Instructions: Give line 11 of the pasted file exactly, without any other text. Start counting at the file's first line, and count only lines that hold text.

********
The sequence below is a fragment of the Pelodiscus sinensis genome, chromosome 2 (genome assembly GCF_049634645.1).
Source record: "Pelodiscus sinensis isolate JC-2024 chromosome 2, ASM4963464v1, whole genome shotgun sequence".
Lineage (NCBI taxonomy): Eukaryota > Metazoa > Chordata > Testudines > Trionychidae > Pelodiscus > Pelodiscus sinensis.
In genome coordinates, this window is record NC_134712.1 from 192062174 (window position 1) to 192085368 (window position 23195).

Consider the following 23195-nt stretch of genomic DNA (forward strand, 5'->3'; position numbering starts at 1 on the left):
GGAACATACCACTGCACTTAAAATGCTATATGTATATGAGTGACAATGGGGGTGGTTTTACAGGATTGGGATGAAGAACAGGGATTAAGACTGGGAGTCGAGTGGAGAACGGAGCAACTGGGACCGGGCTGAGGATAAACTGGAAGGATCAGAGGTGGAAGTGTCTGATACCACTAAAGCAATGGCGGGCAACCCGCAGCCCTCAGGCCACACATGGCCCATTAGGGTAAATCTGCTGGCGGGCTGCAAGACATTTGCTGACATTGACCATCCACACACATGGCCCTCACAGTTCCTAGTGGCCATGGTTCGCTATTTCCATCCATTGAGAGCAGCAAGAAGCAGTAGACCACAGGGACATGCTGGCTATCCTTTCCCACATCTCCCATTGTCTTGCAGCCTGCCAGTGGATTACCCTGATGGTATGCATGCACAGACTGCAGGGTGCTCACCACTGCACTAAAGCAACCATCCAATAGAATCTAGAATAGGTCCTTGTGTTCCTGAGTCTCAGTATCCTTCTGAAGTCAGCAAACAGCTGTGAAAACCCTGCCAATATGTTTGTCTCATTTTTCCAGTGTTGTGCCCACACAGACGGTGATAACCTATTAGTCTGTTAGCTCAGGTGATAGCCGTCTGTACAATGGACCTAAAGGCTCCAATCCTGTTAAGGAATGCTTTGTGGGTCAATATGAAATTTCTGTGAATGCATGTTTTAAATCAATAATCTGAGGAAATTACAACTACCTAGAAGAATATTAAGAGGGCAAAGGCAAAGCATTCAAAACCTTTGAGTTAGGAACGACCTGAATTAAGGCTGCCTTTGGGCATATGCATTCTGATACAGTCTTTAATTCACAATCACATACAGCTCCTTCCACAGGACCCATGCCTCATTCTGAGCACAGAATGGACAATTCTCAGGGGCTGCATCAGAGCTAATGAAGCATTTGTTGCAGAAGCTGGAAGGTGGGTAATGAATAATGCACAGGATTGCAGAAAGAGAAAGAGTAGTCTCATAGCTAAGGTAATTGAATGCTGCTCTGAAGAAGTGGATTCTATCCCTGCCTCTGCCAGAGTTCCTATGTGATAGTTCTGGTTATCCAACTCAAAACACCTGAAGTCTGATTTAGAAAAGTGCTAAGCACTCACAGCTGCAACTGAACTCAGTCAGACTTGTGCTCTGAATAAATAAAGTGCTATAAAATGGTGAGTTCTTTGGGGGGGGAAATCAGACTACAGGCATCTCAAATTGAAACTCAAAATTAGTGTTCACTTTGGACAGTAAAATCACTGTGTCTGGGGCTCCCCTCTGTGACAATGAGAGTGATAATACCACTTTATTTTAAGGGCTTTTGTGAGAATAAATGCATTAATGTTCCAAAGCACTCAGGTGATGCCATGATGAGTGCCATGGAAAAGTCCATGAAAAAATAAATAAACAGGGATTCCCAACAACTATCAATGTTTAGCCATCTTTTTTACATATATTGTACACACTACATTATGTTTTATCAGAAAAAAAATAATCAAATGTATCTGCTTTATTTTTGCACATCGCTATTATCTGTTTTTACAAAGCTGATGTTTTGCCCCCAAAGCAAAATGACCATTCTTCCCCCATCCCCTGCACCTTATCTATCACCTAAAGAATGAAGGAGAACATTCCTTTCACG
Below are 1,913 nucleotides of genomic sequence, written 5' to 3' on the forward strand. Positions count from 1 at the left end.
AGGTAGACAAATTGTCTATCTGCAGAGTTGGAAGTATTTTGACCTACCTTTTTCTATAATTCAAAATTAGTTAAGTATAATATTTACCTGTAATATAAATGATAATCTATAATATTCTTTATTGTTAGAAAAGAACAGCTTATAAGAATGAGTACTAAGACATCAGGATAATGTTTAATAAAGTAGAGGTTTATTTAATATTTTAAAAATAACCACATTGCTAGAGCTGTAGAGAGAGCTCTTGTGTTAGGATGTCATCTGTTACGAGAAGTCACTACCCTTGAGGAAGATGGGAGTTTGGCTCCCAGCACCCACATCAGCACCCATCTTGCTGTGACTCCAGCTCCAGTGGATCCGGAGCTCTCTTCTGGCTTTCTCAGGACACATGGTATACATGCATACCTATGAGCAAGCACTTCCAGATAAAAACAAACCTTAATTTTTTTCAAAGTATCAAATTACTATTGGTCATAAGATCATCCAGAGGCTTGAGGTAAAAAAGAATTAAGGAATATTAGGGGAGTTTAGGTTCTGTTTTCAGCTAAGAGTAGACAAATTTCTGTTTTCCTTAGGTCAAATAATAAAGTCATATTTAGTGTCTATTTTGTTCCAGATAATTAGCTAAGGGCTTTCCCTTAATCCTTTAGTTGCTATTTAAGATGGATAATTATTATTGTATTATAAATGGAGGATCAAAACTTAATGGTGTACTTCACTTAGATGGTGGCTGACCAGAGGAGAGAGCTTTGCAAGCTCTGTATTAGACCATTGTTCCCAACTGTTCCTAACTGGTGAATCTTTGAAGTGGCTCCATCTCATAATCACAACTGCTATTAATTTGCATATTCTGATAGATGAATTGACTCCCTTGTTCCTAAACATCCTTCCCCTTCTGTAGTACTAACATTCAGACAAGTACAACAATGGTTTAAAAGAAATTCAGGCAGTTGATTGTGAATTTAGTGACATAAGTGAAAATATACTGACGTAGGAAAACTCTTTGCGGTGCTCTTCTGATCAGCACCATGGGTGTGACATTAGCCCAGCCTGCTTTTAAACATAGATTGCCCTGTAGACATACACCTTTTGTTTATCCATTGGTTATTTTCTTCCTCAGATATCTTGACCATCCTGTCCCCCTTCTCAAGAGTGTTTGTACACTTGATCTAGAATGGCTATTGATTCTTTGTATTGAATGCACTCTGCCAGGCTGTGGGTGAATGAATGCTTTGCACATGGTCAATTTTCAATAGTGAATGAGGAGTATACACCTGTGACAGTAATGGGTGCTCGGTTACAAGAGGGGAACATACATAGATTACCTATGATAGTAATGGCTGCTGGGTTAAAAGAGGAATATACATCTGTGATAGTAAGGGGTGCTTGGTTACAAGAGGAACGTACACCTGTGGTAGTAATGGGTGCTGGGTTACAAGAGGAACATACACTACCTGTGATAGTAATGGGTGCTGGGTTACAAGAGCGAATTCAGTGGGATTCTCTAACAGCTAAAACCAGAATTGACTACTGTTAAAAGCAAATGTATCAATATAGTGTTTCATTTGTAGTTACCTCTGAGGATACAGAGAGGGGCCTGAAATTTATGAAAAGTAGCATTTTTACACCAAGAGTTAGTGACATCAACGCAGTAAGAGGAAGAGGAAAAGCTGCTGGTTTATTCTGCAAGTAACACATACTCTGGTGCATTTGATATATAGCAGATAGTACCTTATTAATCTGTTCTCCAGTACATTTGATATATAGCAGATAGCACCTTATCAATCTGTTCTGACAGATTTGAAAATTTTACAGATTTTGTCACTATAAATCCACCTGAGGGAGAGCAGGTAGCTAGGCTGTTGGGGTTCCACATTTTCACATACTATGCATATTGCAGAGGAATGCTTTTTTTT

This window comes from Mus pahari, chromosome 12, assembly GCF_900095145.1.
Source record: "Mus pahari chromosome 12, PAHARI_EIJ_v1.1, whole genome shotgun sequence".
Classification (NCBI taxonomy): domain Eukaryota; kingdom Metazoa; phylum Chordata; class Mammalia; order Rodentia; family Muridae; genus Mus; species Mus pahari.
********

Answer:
Classification (NCBI taxonomy): domain Eukaryota; kingdom Metazoa; phylum Chordata; class Mammalia; order Rodentia; family Muridae; genus Mus; species Mus pahari.